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Charles Jencks (1939 - )

Related: postmodern architecture - USA

The New Paradigm in Architecture: The Language of Postmodernism (1977) - Charles Jencks [Amazon.com] [FR] [DE] [UK]

“Post Modernism includes a variety of approaches which depart from the paternalism and utopianism of its predecessor, but they all have a double-coded language – one part Modern and part something else. The reason for this double-sided language are technological and semiotic: the architects seek to use a current technology, but also communicate with a particular public.” -- Charles Jencks


Charles Jencks, born 1939 in Baltimore is an architect and architectural theorist, famous for his writings on postmodern architecture. Although not inventing the term, his 1977 book The Language of Postmodern Architecture is often regarded as having popularised its use. In Edinburgh, Scotland, he designed the Landform at the Scottish National Gallery of Modern Art. His late wife, Maggie Keswick Jencks was the founder of the Maggie's centres. --http://en.wikipedia.org/wiki/Charles_Jencks [Apr 2005]

Double Coding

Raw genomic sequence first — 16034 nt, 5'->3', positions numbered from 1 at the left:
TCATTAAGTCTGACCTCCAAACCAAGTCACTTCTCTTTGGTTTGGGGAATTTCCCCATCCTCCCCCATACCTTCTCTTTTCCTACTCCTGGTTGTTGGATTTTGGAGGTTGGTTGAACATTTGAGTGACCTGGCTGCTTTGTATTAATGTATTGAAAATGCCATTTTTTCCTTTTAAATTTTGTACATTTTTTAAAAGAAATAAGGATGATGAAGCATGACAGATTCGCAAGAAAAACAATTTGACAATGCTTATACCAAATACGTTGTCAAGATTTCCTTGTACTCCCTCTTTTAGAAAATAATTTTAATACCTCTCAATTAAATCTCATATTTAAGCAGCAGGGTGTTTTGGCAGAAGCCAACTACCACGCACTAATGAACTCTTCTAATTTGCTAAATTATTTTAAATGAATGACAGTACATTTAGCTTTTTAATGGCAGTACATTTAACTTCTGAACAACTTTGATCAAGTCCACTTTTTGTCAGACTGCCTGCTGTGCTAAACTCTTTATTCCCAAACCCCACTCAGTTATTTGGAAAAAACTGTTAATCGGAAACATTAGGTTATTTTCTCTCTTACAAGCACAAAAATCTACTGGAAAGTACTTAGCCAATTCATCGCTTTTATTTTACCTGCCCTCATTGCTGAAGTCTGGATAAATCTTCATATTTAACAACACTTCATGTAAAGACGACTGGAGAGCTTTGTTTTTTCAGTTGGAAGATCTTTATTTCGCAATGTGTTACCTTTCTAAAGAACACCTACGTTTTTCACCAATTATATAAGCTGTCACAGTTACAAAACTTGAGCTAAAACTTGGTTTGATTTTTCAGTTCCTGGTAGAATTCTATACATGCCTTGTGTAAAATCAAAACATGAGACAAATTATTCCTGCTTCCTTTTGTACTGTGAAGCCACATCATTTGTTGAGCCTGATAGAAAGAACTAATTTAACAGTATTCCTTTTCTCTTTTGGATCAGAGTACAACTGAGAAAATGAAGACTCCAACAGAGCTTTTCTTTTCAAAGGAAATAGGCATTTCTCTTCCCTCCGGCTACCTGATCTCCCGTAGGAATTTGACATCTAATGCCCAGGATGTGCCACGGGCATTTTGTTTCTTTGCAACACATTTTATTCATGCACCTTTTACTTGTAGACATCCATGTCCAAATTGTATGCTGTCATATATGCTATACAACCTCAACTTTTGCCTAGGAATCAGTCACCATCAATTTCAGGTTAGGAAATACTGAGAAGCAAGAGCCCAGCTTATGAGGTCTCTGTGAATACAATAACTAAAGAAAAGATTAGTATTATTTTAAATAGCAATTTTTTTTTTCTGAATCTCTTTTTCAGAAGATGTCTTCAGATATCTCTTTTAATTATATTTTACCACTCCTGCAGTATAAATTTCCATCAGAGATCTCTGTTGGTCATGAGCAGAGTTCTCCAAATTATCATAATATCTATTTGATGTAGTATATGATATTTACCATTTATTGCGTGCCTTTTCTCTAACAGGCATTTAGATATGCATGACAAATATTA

Charles Jencks, a U.S. writer with degrees in English literature, architecture, and architectural history, has extensively defined Post-Modernism in relationship to the visual arts, especially architecture. He (1986) traced the term to Frederico De Onis' use of it in 1934 to convey a reaction to Modernism from within. Jencks noted that Amold Toynbee, in a 1947 publication, attached the label post-modern to a new historical cycle he delineated as a declining emphasis on values of individualism, capitalism, and Christianity - prevailing canons of Western cultures. Additional connotations of pluralism and world culture that were associated with Toynbee's label continue to accrue to Jenck's current definition. The term next was taken up in literary criticism, where conventionally it is not hyphenated, lhab Hassan applied it to experimentalism in the arts and avant-garde technology in architecture, trends that Jencks described not as Post-Modernist but as Late-Modern, "the continuation of Modernism in its ultra or exaggerated form" (1986, p. 10). For Jencks, Post-Modernism is "that paradoxical dualism, or double coding, which its hybrid name entails: the continuation of Modernism and its transcendence" (1986, p. 10). This double coding uses irony, ambiguity, and contradiction to allow us "to read the present in the past as much as the past in the present" (Jencks, 1987, p. 340).